After enormous pressure from the parents of 17-year-old John Albers and a lawsuit from a Kansas City television station, the city of Overland Park on Thursday released four dashcam videos and a nearly 550-page report into Albers’ fatal shooting at the hands of police in 2018.
The report and the numerous photos, videos and recorded interviews that accompany it were compiled by the Johnson County Officer-Involved Shooting Team in the days after the shooting.
Albers was shot on Jan. 20, 2018, after Overland Park police officers responded to a call that he was suicidal. The teenager was alone at his family’s home at the time, and when police arrived, he began backing a minivan out of the house’s garage.
The very first line of the report said, “The OISIT report reflects a complete and thorough investigation.”
But Albers’ parents, Shelia and Steve Albers, think it was anything but.
“This was not an investigation. It was victim blaming,” they said in a statement to KCUR. “The fact that (Johnson County) District Attorney Steve Howe and (Overland Park Police) Chief Frank Donchez found this report to be sufficient is alarming.”
Indeed, the first few pages of the report deal with Albers’ minor brushes with the law.
The city also released a video of former Overland Park Police Officer Clayton Jenison’s interview in which he described the incident.
“I approached the garage door. The vehicle started backing out. I told him to stop. He didn’t listen to my commands,” Jenison told the OISIT investigator. “I shot.”
Dashcam video shows Jenison fired twice before the minivan made a “J” turn and began driving forwards.
“I believed he was going to hit me, so I fire again,” Jenison said.
This time, Jenison fired 11 more times through the passenger side window. It took 24 seconds from the time the garage door opened until Jenison stopped firing.
Six of the bullets hit Albers, killing him.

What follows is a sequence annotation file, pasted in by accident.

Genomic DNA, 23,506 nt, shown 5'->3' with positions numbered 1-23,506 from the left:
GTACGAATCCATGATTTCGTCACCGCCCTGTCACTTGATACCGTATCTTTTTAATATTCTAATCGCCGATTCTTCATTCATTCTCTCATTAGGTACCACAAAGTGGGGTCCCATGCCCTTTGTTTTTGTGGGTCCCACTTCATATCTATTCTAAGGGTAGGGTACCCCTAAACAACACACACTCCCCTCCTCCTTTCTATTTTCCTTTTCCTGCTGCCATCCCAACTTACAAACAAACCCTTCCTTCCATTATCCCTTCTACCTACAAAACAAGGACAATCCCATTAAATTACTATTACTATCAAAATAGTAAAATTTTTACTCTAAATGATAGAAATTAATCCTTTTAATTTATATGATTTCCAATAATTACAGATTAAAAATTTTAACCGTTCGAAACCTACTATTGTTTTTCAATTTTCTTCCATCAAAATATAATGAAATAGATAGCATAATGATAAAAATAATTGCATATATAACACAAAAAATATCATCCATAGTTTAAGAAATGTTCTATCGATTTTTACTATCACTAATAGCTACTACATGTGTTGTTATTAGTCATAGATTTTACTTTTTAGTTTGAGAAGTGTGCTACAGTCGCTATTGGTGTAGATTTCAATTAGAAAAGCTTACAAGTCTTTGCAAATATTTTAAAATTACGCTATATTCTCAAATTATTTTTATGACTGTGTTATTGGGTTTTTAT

Albers’ family says this report contained a lot about their son but not about Jenison.
“This ‘investigation’ contains little information about the officer who fired his weapon 13 times or his performance as a police officer,” the Albers’ statement said.
A month after the shooting, the Johnson County District Attorney announced that no charges would be filed against Jenison, who at that point had not been identified by name. But federal authorities have since initiated a civil rights investigation into the shooting. That investigation is pending.
But a federal grand jury subpoena obtained by KCUR through the Kansas Open Records Act (KORA) request reveals at least some of what the FBI is investigating.
The subpoena, served last November, demanded all investigative records from Albers’ killing, including all dashcam video and Jenison’s body cam audio.
It also required the city to hand over all of Jenison’s personnel records.
In January 2019, Overland Park paid Albers’ parents $2.3 million to settle a civil rights lawsuit they had filed against the city and Jenison.
In March, a Johnson County judge ordered Overland Park to turn over its severance agreement with Jenison.
The city had denied The Kansas City Star’s request for the agreement under the Kansas Open Records Act (KORA), arguing it was not an “employment-related agreement” subject to disclosure under the law.
While acknowledging it paid Jenison $70,000 in severance, Overland Park had declined to disclose the terms of the agreement. Jenison resigned from the department not long after he shot Albers.
KSHB-TV Channel 41 also sued the city, seeking to force it to disclose the complete files of its investigation into the shooting. The lawsuit is still pending.
KCUR 89.3 is Kansas City’s NPR affiliate public radio station. You can read and listen to more of their reporting at kcur.org.